So it’s au revoir to the cliff for teenage son as he heads off for university in ten days time.
On a beautiful sunny day last week we walked up to Rame Head at the east side of Whitsand Bay. I took this photograph of him and afterwards thought it reminiscent of the image for Psycho with Norman Bates standing outside the hotel – but that’s as far as the analogy goes, there are no rocking chairs in the chalet!! The view was pretty glorious, to our left [top right] a sweep of Devon coastline and to our right [bottom right] east Cornwall.
whilst in Plymouth city centre for a meeting I popped up to the Hoe and was greeted by the beautiful art installation Poppies Wave that is touring the country and will be in Plymouth until November. It surrounds the Commonwealth War memorial which commemorates those men who haven’t a grave, the thousands of sailors who were lost at sea, there are three large memorials celebrating these lives, at Chatham, Portsmouth and Plymouth. Originally the wave surrounded the Tower of London to commemorate the centenary of the First World War and thousands arrived in London to view it, this tour of the wave allows many more to engage with the art work. Tom Piper, one half of the design team, is a well known theatre designer and it’s therefore understandable that a theatre workshop would build the installation and the poppies were made in Plymouth at the Theatre Royal’s workshops at TR2. Looking at the #poppiestour page on the website where people can upload their images, they say its worth a trip to see them in the evening as well, so I will be heading along – but I’ve got plenty of time for that.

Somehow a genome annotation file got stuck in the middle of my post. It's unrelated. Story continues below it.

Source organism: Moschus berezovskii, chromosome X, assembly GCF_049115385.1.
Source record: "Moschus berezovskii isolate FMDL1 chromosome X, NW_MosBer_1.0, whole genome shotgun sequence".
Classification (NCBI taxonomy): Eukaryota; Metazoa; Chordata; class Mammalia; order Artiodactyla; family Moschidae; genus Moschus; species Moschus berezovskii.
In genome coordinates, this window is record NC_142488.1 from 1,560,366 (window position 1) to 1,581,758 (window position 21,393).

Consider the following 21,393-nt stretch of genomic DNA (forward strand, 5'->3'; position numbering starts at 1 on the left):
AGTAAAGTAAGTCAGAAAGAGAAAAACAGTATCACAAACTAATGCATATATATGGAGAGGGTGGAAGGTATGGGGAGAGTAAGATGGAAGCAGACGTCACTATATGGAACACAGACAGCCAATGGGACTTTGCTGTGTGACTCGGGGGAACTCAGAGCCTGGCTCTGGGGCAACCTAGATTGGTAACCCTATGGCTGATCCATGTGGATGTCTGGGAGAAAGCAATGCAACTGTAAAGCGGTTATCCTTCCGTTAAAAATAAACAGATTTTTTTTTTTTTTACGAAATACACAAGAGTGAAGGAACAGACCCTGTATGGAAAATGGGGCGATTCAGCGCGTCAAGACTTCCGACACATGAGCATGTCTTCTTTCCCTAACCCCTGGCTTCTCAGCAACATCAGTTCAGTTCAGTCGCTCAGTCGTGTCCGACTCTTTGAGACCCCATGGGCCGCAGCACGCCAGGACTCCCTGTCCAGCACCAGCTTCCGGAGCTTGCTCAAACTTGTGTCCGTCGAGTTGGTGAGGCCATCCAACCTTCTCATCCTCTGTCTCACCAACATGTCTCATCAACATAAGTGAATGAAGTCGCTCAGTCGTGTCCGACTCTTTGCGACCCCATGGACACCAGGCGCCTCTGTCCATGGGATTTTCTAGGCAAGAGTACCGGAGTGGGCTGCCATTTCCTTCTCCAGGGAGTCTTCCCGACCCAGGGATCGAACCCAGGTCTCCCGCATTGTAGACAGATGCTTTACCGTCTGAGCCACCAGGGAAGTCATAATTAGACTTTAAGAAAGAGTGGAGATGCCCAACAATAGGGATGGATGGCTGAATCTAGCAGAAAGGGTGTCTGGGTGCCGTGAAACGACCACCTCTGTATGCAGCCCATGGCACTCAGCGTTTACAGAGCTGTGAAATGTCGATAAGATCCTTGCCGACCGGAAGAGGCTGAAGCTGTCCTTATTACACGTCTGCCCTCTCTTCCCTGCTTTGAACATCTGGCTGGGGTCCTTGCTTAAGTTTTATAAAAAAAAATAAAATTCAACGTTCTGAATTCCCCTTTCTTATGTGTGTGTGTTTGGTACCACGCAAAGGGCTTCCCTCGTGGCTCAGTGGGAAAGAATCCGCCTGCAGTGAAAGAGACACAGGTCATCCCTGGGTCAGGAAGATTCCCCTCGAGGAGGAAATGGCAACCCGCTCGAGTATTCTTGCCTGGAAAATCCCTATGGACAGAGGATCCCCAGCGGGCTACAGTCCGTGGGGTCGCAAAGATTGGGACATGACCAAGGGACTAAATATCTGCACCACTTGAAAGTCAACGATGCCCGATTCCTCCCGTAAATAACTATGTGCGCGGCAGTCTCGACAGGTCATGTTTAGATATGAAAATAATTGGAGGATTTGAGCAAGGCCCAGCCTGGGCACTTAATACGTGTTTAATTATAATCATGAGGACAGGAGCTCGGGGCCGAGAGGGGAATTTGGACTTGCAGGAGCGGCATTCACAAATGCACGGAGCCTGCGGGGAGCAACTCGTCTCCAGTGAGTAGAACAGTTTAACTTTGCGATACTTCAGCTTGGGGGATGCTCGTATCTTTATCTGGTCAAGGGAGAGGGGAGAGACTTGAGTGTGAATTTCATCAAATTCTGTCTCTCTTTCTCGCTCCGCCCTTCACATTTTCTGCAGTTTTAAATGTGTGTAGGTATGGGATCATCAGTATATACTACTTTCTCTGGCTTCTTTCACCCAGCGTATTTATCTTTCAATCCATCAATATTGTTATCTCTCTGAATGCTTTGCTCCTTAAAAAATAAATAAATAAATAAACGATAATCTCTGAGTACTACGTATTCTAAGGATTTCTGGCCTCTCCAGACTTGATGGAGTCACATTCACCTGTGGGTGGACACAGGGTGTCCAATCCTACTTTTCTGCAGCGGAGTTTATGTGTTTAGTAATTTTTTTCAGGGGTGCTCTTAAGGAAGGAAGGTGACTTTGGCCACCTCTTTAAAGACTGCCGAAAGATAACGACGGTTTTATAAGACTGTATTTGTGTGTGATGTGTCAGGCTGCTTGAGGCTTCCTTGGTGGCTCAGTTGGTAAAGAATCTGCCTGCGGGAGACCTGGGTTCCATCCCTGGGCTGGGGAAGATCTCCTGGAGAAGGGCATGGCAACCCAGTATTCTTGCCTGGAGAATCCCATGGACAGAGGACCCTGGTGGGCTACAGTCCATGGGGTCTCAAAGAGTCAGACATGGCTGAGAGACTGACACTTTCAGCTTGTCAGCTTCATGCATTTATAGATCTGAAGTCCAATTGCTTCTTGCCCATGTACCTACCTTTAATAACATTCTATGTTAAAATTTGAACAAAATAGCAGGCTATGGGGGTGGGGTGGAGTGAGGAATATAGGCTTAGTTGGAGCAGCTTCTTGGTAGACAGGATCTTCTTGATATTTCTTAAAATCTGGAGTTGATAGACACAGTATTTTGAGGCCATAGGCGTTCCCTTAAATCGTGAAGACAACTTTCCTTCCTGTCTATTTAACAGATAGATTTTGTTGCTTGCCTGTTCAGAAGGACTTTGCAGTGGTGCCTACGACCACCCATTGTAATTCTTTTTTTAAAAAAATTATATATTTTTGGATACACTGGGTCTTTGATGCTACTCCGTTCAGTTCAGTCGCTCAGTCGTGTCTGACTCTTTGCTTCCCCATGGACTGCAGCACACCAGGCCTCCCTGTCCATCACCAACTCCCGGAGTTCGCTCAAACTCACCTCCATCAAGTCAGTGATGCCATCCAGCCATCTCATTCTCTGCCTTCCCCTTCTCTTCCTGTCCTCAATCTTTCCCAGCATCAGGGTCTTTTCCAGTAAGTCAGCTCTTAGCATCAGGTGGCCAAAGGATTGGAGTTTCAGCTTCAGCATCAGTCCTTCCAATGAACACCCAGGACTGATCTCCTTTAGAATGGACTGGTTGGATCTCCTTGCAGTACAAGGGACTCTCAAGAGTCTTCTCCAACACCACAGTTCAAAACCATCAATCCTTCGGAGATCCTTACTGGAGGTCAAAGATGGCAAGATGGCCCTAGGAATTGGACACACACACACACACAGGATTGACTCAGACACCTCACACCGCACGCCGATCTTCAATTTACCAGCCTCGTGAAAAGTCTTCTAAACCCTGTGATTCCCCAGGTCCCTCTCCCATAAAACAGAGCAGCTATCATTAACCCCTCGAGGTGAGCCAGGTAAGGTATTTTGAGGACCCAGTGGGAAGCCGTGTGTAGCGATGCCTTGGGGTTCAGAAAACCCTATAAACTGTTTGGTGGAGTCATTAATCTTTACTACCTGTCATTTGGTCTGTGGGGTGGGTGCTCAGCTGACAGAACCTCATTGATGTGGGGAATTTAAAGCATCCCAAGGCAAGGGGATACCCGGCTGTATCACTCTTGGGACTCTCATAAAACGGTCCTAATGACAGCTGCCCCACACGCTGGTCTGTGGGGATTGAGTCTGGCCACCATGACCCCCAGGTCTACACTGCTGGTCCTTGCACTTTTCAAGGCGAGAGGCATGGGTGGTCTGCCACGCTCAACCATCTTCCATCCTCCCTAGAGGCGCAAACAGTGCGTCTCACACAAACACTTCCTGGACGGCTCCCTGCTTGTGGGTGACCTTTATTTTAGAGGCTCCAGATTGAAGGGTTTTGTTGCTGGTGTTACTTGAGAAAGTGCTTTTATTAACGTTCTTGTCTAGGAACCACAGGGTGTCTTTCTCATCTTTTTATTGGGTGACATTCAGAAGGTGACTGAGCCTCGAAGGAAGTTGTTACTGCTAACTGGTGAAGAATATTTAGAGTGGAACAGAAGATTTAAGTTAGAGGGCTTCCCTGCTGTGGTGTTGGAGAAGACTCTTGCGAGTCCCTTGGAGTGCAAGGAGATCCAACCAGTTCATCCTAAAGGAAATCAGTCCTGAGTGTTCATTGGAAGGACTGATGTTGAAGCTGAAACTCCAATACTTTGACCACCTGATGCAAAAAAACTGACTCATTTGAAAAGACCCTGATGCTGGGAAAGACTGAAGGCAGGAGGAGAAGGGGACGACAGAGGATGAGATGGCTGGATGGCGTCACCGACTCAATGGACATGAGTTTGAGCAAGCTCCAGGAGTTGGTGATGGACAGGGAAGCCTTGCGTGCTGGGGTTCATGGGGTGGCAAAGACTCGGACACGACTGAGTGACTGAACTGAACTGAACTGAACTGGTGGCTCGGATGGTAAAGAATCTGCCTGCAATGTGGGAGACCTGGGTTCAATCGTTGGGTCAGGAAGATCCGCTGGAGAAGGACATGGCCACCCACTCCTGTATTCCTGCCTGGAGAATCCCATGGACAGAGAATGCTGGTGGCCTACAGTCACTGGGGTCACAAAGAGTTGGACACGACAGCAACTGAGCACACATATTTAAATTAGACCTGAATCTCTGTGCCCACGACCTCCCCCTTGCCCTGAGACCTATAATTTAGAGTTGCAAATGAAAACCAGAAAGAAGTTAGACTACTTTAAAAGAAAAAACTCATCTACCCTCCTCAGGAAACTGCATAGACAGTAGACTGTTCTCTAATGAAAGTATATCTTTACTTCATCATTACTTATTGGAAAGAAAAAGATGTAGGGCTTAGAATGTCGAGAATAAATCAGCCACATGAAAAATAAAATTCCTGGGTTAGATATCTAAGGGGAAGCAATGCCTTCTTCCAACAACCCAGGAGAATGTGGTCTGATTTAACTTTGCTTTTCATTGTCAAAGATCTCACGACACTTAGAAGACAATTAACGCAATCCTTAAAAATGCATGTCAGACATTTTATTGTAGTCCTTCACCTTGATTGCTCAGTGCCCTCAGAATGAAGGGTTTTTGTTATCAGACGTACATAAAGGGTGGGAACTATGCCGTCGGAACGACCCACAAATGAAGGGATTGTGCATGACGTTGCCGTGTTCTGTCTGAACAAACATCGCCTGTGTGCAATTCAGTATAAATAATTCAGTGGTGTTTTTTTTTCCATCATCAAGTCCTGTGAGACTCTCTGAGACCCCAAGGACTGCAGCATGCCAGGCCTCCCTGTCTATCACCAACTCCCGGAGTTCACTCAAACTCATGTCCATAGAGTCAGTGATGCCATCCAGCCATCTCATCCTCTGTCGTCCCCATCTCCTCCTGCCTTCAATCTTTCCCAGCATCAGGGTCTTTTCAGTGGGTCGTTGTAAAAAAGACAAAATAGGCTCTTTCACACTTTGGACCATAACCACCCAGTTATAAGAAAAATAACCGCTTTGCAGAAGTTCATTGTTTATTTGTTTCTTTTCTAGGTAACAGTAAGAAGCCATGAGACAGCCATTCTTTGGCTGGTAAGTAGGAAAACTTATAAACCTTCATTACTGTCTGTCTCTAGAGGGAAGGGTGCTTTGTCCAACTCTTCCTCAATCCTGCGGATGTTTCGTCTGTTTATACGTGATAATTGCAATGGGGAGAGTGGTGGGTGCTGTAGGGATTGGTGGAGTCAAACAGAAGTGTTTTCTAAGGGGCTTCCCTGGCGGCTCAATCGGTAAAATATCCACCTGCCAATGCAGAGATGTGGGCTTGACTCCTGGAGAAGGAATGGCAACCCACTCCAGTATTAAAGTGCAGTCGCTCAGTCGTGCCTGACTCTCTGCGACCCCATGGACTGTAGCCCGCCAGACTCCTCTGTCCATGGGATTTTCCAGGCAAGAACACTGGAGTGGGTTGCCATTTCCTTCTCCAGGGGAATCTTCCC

returning to my car I came across a wild flower patch on the hill down from the war memorial and I smiled at the ‘live’ poppies, a stones throw from the art ones.
Over the past few months I have been working with my colleague Derek on recording some stories that will become part of an audio trail for a hidden cemetery in Falmouth. The Ponsharden Burial ground is a dissenters graveyard that runs alongside a Jewish cemetery and on Sunday September 10th it will be open between 2-4pm. This is in conjunction with the European Days of Jewish Culture and Heritage. Prior to the opening Derek and I will be giving a presentation at the Falmouth Poly about the wider project called Hidden Stories; Hidden Places, how some stories we have found have connections that run across and through the eighteenth and nineteenth century Jewish communities that were scattered across the south west of England. On the same day [the 10th]we will also have audios playing in the Exeter synagogue that are about people buried in the old cemetery at Bull Meadow and there will be an accompanying film.
For more information go to https://rippletheatreco.com
Hidden Stories: Hidden Places is supported using public funding by the National Lottery through Arts Council England, Exeter City Council’s small grants scheme and FEAST, a programme to make great art happen across Cornwall.
FEAST harnesses the talents and energy of Cornwall’s artists and communities, generating new opportunities for everyone to enjoy the arts. The focus is on bringing people together to share experiences as audiences or participants, and on animating local celebrations and cultural life.